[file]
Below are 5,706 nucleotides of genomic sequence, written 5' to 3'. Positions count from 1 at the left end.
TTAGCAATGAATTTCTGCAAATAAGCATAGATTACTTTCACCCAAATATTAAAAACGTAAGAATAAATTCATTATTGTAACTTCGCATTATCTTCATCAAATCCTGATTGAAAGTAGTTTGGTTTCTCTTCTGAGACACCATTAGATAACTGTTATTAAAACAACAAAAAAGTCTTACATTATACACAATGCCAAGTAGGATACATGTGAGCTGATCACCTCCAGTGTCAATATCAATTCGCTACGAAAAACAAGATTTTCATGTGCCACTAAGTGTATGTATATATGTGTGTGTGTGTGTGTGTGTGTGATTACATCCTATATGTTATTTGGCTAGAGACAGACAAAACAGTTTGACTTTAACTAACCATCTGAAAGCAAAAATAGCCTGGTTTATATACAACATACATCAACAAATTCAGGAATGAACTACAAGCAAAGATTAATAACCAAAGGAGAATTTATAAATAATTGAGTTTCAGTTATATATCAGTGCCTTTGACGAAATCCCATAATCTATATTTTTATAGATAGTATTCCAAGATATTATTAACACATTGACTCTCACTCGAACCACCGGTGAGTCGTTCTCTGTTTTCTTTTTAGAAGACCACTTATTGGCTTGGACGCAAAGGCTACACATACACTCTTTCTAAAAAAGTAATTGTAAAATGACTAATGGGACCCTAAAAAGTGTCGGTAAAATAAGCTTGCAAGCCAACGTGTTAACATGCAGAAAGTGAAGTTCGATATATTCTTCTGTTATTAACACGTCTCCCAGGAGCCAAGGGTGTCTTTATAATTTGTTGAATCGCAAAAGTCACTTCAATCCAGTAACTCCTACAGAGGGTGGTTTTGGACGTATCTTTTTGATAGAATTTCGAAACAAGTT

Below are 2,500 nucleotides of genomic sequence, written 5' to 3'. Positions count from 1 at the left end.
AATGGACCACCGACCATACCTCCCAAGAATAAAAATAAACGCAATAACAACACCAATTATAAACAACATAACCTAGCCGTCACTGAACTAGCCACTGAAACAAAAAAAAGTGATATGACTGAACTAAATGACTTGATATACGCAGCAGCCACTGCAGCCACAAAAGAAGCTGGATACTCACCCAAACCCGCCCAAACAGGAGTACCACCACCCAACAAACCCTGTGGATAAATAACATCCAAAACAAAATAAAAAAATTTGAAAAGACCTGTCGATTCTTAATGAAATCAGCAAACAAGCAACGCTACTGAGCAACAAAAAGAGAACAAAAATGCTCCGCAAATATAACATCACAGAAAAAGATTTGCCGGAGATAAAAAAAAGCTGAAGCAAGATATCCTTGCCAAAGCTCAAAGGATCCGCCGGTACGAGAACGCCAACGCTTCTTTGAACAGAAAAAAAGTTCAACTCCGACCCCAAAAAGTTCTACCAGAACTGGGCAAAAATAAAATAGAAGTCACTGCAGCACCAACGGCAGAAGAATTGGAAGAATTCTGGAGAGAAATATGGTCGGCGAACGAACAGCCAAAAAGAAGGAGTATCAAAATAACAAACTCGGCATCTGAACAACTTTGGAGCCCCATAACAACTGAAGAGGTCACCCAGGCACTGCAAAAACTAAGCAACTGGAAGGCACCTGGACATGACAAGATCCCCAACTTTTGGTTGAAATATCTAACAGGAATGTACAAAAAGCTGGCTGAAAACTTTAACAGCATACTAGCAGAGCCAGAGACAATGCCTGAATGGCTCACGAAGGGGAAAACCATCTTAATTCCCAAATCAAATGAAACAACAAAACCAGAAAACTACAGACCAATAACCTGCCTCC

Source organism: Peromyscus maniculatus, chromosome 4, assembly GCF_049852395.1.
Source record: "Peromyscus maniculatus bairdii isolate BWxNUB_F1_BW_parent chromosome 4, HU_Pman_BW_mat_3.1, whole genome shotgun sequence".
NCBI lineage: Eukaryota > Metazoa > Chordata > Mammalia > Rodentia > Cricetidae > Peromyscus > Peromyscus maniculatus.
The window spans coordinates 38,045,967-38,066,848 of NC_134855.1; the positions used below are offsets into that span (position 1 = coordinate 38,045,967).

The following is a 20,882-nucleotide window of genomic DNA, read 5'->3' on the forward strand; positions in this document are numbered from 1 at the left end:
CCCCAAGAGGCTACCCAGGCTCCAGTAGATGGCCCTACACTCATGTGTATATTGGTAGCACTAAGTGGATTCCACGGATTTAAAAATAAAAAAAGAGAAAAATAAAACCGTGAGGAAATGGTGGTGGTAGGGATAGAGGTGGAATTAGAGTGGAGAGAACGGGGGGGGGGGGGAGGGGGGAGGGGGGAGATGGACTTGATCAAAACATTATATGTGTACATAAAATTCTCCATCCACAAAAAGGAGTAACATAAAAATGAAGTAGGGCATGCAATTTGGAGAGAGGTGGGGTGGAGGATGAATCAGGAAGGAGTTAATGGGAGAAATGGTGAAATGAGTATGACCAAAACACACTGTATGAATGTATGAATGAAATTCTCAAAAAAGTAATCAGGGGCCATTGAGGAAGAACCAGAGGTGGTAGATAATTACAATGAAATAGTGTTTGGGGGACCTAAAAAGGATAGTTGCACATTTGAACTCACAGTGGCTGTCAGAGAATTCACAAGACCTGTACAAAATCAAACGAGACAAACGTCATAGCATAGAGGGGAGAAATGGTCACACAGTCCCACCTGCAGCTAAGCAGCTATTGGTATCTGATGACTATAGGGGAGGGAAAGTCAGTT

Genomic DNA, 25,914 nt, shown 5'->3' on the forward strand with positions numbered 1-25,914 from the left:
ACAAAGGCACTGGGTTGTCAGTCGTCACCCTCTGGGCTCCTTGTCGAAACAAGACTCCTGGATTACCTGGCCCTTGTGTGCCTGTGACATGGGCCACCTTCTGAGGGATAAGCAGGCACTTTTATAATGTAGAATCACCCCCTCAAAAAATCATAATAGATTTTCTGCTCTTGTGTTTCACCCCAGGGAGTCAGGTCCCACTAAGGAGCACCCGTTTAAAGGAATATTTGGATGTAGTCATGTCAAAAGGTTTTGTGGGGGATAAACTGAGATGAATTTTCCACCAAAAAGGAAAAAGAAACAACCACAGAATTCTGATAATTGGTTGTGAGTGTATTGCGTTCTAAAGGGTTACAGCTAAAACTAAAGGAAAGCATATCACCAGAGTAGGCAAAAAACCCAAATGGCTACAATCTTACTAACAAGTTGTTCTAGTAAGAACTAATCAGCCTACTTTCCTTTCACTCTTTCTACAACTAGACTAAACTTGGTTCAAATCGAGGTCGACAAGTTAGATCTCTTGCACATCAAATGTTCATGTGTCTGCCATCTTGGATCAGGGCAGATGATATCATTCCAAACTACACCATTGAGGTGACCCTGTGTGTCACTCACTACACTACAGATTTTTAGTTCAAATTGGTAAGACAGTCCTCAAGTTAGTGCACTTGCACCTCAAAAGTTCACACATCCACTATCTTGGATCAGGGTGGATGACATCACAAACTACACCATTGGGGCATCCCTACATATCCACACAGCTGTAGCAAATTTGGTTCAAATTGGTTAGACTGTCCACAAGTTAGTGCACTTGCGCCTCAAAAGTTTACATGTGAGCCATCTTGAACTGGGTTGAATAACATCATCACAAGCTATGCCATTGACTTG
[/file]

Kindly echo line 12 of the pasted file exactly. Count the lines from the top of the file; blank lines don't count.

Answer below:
ACAAAGGCACTGGGTTGTCAGTCGTCACCCTCTGGGCTCCTTGTCGAAACAAGACTCCTGGATTACCTGGCCCTTGTGTGCCTGTGACATGGGCCACCTTCTGAGGGATAAGCAGGCACTTTTATAATGTAGAATCACCCCCTCAAAAAATCATAATAGATTTTCTGCTCTTGTGTTTCACCCCAGGGAGTCAGGTCCCACTAAGGAGCACCCGTTTAAAGGAATATTTGGATGTAGTCATGTCAAAAGGTTTTGTGGGGGATAAACTGAGATGAATTTTCCACCAAAAAGGAAAAAGAAACAACCACAGAATTCTGATAATTGGTTGTGAGTGTATTGCGTTCTAAAGGGTTACAGCTAAAACTAAAGGAAAGCATATCACCAGAGTAGGCAAAAAACCCAAATGGCTACAATCTTACTAACAAGTTGTTCTAGTAAGAACTAATCAGCCTACTTTCCTTTCACTCTTTCTACAACTAGACTAAACTTGGTTCAAATCGAGGTCGACAAGTTAGATCTCTTGCACATCAAATGTTCATGTGTCTGCCATCTTGGATCAGGGCAGATGATATCATTCCAAACTACACCATTGAGGTGACCCTGTGTGTCACTCACTACACTACAGATTTTTAGTTCAAATTGGTAAGACAGTCCTCAAGTTAGTGCACTTGCACCTCAAAAGTTCACACATCCACTATCTTGGATCAGGGTGGATGACATCACAAACTACACCATTGGGGCATCCCTACATATCCACACAGCTGTAGCAAATTTGGTTCAAATTGGTTAGACTGTCCACAAGTTAGTGCACTTGCGCCTCAAAAGTTTACATGTGAGCCATCTTGAACTGGGTTGAATAACATCATCACAAGCTATGCCATTGACTTG